My Favorite Card Tricks: Harapan Ong
By Alex Robertson - Thursday, August 6, 2020
We asked some of magic's greatest minds to share with us their favorite card tricks. This week is the turn of Harapan Ong. You may know him from his Instagram celebrity status, or for writing our best selling book of all time, Principia. over to Harapan:
My three favourite card tricks, huh.
My top pick is an obvious one - I've always had a special place in my heart for Dai Vernon's The Trick That Cannot Be Explained. I've heard opinions from some magicians that this is just a trick you do for your magic buddies, but from my personal experience performing this for laypeople, it is incredibly strong and fooling on so many levels. In fact, I often use it to close a short impromptu performance with my friends - I might start with some simpler, conventional sleight-of-hand tricks, but end with The Trick That Cannot Be Explained to really leave them with an impenetrable mystery.
The Trick That Cannot Be Explained is profoundly different from any other card trick I do. Without exposing the inner workings of this trick, I believe that the reason why this trick is particularly difficult for audiences to reconstruct is because it tackles a very fundamental assumption that audiences make about magicians and the magic they do. In fact, if we really think about it, a lot of magic comes down to making sure audiences are making false assumptions about what we do - the more false premises and assumptions they have convinced themselves into believing, the harder it will be for them to figure out the secret. In fact, anyone trying to catch the magician out on any "funny business" will leave disappointed, because there is fundamentally nothing to catch!
Another important reason why I love this trick so much is because presentationally, it is the only trick I do where I know I have to be "present" - I cannot afford to tune out and go through the motions. I have to actively listen to my audience's responses and reactions, and my brain is always working at full speed in order to bring about an impromptu miracle. I think this makes for a more authentic, organic performance on my part, which should hopefully translate to a more enjoyable experience for the spectators.
Just one more thing: I sometimes combine this with the Birthday Book trick, which also plays very well. However, that usually happens when I feel that the context calls for a more personal, formal performance.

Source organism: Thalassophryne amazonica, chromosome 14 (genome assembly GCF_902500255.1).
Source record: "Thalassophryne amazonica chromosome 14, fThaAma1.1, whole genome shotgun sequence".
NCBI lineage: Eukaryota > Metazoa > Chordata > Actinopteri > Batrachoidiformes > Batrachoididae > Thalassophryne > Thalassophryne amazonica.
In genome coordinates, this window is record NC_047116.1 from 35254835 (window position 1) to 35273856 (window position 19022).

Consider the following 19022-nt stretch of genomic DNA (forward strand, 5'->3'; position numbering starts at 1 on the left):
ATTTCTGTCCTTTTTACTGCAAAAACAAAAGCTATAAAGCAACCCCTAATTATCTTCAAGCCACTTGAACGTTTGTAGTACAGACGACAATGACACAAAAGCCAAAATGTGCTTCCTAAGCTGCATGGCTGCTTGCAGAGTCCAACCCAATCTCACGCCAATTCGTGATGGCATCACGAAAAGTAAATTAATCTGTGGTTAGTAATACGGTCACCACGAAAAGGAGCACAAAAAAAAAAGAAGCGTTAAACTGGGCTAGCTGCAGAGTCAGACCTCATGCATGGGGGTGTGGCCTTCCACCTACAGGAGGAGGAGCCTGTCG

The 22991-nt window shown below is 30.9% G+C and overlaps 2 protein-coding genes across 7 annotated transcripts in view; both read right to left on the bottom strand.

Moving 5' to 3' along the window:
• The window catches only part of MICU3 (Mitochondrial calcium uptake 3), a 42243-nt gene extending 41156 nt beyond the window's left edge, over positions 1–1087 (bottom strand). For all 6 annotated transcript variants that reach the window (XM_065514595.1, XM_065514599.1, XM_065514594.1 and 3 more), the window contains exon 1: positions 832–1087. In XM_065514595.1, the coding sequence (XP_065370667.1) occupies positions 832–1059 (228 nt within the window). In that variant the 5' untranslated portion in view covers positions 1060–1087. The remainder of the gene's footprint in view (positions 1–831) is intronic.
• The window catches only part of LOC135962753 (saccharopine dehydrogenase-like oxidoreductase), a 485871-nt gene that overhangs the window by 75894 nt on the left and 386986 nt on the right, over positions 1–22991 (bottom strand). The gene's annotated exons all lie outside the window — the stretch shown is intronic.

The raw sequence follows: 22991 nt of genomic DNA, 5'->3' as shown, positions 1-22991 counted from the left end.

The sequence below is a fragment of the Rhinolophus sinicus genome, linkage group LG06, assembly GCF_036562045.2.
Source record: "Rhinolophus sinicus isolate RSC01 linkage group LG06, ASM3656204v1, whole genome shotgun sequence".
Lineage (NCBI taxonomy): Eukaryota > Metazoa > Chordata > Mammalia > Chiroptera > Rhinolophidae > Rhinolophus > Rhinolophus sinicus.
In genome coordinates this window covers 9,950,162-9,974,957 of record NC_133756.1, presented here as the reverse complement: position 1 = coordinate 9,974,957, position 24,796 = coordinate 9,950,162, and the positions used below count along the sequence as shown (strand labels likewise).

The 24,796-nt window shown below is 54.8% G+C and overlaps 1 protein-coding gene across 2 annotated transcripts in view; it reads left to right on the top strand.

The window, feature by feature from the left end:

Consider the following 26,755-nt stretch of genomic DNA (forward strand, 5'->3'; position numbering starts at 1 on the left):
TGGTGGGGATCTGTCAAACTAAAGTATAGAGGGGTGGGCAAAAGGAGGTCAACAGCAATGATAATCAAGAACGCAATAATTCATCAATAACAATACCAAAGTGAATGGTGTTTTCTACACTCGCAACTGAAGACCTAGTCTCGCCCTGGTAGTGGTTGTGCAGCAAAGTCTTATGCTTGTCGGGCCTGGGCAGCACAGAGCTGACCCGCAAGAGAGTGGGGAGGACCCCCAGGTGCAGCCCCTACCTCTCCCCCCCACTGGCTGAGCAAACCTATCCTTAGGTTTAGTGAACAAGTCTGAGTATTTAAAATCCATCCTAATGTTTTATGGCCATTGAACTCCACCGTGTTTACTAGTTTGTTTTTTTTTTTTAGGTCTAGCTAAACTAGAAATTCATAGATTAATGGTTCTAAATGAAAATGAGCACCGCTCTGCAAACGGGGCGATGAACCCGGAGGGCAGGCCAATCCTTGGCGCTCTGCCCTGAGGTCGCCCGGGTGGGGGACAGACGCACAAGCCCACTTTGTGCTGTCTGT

Shameless plug: I love this trick so much that I dedicated an entire chapter in my book, Principia, to discussing my thoughts and theories about The Trick That Cannot Be Explained. You may want to go check that out if my little post here has intrigued you.
Alright, I need two more card tricks...
A recent favourite has been The Smiling Mule by Roy Walton. I used to hate this trick because I felt the gag in the first half of the trick never felt quite right when I performed it - I felt that it detracted from the second phase of the trick, in which the named card is actually located. I tried downplaying the first phase by getting over it as soon as possible, but it still felt wrong. However, I recently discovered that the solution is rather counter-intuitive - instead of trying to downplay the first phase, I should let the first phase almost play as its own trick - once the gag is revealed (and the secret stuff is done), I just relax and milk the joke, so that my audiences will think that really is the end of the trick. Once they have settled, I refocus them and propose that I actually do find their named card. By performing it this way, I have broken the routine into two separate tricks - first, a trick culminating in a gag, and second, the magician makes good on the bet/promise. Now, I do it whenever I feel the audience is warmed up to me, and it plays very well.
I would probably nominate The Perfect Stop Trick by Edward Marlo, which I believe is in Early Marlo (republished in Cardially Yours). The trick is simple - card is selected and lost. Spectator deals and stops anywhere - if they stop on a Six, their selection is found at the sixth position from where they stopped. By tweaking the original method slightly, this has become one of the strongest things I do for laypeople. In fact, I have included it as a feature in my own memorised deck - that's how much I love it!
In conclusion, I have chosen three of my favourite card tricks that I actually perform (somewhat) regularly when I am asked to perform. There are countless card tricks that I am fascinated by, but perhaps I appreciate them for the interesting methods and principles behind them (e.g. literally any trick that is explicitly mathematical), or the many variations that the basic plot inspires (e.g. Twisting the Aces). There are also tricks that I have come up with which I love, some of which are unpublished... but I thought nominating those might seem too egotistical. One shameless plug for my book Principia is egotistical enough for this blog post.
Oops, did I promote it twice?
Back to blog homepage
Similar posts on the blog: